From eLearning to eTeaching Pt1
When we discuss eLearning as if it were a thing, we miss the point. Since learning is a process, why do we demote eLearning simply to the courseware that instructional designers, developers and instructors create?
In the same vein, teaching is also a process, a process with at least some observable behaviors. When teachers are observed in their classrooms, they perform teaching behaviors. For example, drawing a diagram on the board to illustrate a concept or asking questions designed to promote new thoughts are both examples of teaching behaviors. Checking the facial expressions of students and using non-verbal feedback to gauge their understanding of the material, then adding an example or changing the pace are teaching behaviors in response to student feedback.
Where is the instructor when a student is working through an eLearning or online course? Unless the eLearning has a coach type avatar or the online course has an online feed to twitter, the instructor or virtual surrogate is obviously absent from the scene. In these cases the technology is being used in a push mode like broadcast TV. In a recorded Webinar, the instructor is virtually present, but cannot get direct feedback from the students, so the delivery mode is still push.
In a recent Canadian study, Kaznowska et. al. were surprised that the digital natives who have grown up connected were not very happy with their eLearning and online courses. While they liked the convenience of having readings online, they seemed to miss the interactivity normally found in brick and mortar classrooms. Issues of motivation and lack of follow through appear to plague many online courses.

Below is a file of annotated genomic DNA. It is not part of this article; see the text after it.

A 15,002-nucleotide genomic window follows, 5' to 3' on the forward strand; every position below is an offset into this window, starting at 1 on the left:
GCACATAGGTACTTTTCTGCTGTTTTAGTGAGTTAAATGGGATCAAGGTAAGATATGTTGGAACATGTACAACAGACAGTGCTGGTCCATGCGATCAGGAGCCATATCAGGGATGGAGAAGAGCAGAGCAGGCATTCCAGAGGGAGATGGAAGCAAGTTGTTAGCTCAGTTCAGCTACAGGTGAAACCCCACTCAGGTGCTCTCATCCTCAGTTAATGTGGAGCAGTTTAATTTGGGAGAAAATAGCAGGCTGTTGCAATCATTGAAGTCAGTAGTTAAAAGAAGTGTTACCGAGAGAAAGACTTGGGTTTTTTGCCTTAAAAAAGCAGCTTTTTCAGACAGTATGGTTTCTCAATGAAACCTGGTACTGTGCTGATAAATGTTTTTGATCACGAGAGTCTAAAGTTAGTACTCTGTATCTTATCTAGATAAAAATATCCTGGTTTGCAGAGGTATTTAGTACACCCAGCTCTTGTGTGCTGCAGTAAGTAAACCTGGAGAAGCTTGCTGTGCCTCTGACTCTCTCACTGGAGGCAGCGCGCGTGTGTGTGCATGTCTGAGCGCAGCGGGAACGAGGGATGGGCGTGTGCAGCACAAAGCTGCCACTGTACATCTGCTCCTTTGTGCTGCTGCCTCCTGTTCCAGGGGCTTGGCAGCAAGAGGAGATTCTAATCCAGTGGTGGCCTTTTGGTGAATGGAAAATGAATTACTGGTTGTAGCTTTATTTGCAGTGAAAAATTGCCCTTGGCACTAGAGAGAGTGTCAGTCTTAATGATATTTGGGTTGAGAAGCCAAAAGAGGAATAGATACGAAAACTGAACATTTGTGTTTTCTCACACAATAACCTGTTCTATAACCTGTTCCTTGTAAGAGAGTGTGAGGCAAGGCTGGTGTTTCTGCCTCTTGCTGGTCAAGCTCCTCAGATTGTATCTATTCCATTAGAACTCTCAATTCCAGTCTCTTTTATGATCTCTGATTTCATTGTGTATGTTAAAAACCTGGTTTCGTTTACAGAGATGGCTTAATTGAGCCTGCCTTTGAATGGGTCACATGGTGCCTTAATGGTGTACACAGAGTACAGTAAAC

Looking at my Tweetdeck, I see more than a few negative tweet rants directed right at #eLearning; many with colorful studentese. A few years back my team converted a large amount of dry, fact heavy eLearning modules into functional SCOs. Adding interactive elements to current materials is neither not easy nor quick, but it is often doable. Financial incentives are at the root pushing eLearning and online instruction trends ever higher. Given this reality, what can IDs, developers, and instructors do to maintain and improve the quality of the teaching/learning processes?
Many Colleges and Universities are beginning to establish functional standards for online instruction. It is a bit silly to presume that dumping the reading list, syllabus, practice exams and even online access to readings.on to a website creates an online course. Shouldn’t a well designed online course make use of social media elements and advanced interactivity to encourage feedback, increase engagement and collaboration?
Many eLearning and edTech pros are working very hard making eLearning more engaging and involving. The use of scenarios and avatars with audio and video certainly makes eLearning modules more than page turners, but we still need to get away from the old style push mode. Since both teaching and learning are processes, it seems logical to use our new, ever evolving technologies to bring more parts of both processes into eLearning and online instruction. In short we need to think in terms of eTeaching not just eLearning and online instruction.
Note also that most digital natives and even some boomers are used to working in non-linear virtual spaces where they get to choose what to see and do much of the time. Except for core fundamentals, expecting a linear progression through courseware seems an unrealistic assumption about many of today’s learners. Clearly, IDs and developers should consider the current social media environments that students live in when seeking to create better models for eLearning and online instruction. In the posts to follow, I will review some new technology concepts and consider how we can use them to move from eLearning to eTeaching.
Kaznowska, E., Rogers, J., and Usher, A. (2011). The State of E-Learning in Canadian
Universities, 2011: If Students Are Digital Natives, Why Don’t They Like E-Learning?
Toronto: Higher Education Strategy Associates.